If they tout “secret” ways to build wealth

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If someone really has a secret way of making money, they will not tell you about it. They will not sell a course or ebook that explains it. They will use their secret to make money and keep their mouth shut. Be very wary of anyone who asks you to pay anything for “secret” or “insider” information. That $US99 ($137) ebook is probably made up of information you can find elsewhere for free.

Online crowds are not to be trusted

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Internet echo chambers are seductive. Crowdsourcing is a great way to solve problems, and when seemingly thousands of people are extolling the virtues of an investment strategy, could they really all be wrong? Yes. They could all be wrong. Whether it’s misidentifying bombers or investing in failing video game retailers, never underestimate the stupidity of crowds. I assume any opinion held by a large group of people is wrong, because have you seen people?

If they focus solely on day trading

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Social media platforms are rife with people who brag about all the money they make buying and selling individual stocks. Do not listen to these people. Day trading is a bad idea. It’s estimated that 95 per cent of day traders ultimately lose money. Sensible investments take time to pay off, and unless you have fun money to play around with, investments should be made as part of a longterm strategy. Neither you nor @moneyman5031 on Instagram are equipped to profit off the vagaries of the market.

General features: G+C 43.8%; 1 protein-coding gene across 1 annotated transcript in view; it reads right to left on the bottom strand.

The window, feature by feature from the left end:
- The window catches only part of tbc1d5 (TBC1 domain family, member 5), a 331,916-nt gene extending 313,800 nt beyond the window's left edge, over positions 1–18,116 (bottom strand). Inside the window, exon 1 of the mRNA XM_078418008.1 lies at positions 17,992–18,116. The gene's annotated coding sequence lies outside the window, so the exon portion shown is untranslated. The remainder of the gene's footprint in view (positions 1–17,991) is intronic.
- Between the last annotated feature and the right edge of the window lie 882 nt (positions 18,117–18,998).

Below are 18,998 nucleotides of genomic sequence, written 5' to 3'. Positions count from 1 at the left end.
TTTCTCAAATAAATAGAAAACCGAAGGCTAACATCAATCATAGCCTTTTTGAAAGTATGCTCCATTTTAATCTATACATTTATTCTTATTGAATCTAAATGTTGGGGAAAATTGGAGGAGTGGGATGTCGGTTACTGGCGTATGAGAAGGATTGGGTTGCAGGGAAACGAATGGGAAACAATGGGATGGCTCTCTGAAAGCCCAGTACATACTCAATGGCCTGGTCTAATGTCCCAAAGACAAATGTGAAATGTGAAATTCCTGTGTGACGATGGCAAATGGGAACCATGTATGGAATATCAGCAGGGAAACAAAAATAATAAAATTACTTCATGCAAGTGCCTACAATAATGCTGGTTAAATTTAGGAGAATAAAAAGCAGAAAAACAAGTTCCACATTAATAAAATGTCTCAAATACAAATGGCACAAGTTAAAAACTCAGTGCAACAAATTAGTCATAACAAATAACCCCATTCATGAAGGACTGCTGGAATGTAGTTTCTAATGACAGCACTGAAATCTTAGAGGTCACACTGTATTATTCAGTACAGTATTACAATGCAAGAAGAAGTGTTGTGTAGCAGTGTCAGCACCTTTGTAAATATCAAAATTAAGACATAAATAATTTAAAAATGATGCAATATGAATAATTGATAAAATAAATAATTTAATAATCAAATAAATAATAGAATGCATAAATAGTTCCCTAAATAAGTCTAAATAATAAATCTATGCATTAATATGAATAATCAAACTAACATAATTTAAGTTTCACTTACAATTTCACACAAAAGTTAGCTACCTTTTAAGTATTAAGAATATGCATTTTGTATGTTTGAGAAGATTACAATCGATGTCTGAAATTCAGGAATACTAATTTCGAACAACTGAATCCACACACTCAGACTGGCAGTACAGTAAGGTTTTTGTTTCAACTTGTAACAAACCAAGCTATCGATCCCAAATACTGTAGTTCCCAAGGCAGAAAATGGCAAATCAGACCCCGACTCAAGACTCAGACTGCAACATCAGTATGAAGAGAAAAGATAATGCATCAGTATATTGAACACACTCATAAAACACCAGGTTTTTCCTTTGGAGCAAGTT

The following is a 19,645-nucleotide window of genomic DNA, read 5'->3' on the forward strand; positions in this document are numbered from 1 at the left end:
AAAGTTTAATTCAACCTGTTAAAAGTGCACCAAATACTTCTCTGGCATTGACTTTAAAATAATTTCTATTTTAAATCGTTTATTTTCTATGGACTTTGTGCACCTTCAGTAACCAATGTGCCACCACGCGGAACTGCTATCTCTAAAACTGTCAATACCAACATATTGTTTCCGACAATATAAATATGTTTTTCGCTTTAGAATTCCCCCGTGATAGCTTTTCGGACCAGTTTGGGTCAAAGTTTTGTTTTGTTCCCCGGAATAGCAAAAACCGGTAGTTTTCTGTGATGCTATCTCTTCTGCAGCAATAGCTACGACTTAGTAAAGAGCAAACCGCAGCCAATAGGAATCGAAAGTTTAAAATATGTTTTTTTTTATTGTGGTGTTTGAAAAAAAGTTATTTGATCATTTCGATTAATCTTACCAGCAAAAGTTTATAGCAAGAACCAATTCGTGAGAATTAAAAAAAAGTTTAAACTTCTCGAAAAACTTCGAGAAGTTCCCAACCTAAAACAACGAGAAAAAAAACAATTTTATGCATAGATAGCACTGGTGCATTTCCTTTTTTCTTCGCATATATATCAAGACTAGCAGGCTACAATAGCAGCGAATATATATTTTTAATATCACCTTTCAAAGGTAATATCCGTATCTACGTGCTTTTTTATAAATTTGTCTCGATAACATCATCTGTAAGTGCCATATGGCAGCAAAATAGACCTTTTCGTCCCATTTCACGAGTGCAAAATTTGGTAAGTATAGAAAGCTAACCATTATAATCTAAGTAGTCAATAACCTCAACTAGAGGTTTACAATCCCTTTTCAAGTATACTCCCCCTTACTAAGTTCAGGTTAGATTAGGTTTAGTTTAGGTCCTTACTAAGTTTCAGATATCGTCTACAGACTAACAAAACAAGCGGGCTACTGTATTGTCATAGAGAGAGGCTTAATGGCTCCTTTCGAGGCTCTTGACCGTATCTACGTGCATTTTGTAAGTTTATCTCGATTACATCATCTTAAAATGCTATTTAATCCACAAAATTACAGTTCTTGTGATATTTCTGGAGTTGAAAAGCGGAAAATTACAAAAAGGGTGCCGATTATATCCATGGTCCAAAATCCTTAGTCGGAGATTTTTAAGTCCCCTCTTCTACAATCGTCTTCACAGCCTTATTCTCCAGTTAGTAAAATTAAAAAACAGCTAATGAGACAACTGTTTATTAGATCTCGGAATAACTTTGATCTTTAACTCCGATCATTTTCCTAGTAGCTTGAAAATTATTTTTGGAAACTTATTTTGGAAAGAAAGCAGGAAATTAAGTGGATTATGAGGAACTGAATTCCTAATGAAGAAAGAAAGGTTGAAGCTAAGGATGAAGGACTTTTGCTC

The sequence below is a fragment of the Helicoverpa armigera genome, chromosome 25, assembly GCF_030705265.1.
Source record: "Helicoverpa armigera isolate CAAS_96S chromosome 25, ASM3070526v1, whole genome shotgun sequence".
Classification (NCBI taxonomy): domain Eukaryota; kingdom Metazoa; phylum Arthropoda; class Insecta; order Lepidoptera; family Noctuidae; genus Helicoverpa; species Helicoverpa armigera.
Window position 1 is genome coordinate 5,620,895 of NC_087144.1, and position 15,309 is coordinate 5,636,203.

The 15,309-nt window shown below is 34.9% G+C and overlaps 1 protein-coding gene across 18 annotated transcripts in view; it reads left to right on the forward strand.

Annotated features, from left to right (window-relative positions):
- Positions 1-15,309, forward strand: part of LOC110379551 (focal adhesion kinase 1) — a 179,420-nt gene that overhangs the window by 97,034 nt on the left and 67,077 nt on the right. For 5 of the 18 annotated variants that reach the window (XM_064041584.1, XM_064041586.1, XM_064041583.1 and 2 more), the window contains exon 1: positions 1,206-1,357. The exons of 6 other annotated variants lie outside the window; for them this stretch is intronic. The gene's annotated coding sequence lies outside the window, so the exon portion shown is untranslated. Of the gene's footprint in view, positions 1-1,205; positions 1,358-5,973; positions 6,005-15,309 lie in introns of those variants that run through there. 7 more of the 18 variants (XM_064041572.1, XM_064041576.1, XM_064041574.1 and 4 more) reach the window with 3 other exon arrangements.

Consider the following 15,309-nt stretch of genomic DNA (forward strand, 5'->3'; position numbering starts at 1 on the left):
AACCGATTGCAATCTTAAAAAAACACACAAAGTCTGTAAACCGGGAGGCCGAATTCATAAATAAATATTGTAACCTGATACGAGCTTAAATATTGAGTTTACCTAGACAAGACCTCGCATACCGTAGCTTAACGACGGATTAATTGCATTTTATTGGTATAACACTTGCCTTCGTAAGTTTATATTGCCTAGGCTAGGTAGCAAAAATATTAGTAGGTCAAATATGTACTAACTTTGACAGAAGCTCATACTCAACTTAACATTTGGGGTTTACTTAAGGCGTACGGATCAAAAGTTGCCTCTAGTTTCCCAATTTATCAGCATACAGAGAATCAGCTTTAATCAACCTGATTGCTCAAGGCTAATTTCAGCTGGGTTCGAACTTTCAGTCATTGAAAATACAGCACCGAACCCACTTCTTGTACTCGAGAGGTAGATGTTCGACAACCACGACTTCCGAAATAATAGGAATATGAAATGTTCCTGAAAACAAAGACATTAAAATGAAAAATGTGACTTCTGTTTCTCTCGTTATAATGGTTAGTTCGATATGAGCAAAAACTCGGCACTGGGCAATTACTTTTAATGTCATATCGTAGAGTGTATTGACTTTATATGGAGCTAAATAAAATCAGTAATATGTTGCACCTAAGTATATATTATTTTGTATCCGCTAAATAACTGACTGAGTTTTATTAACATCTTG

If they try to sell you on option trading

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You shouldn’t trust day traders, but you really shouldn’t trust people who recommend option trading. While a few people make a ton of money on call options and/or shorting stocks, the chances are good that you are not one of those people, and that you will never be one of those people. Option plays are extremely risky, and anyone giving advice like “just short the stock market” or “buy calls of GameStop” to an audience of randos is not to be trusted.

If they give “maverick” advice

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While some people have made money following counter-intuitive investment strategies that defy the conventional wisdom, many, many more have lost money that way. You will be one of the people who loses money. You are not smarter than the “system” and neither is some guy on YouTube.

If they slide into your DMs

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No good financial opportunity ever came from a random message from a stranger. Even if a financial influencer you like and follow sends you a message, don’t trust it. Unscrupulous operators are spoofing the identity of financial influencers to hawk shady schemes.

Don’t trust traffic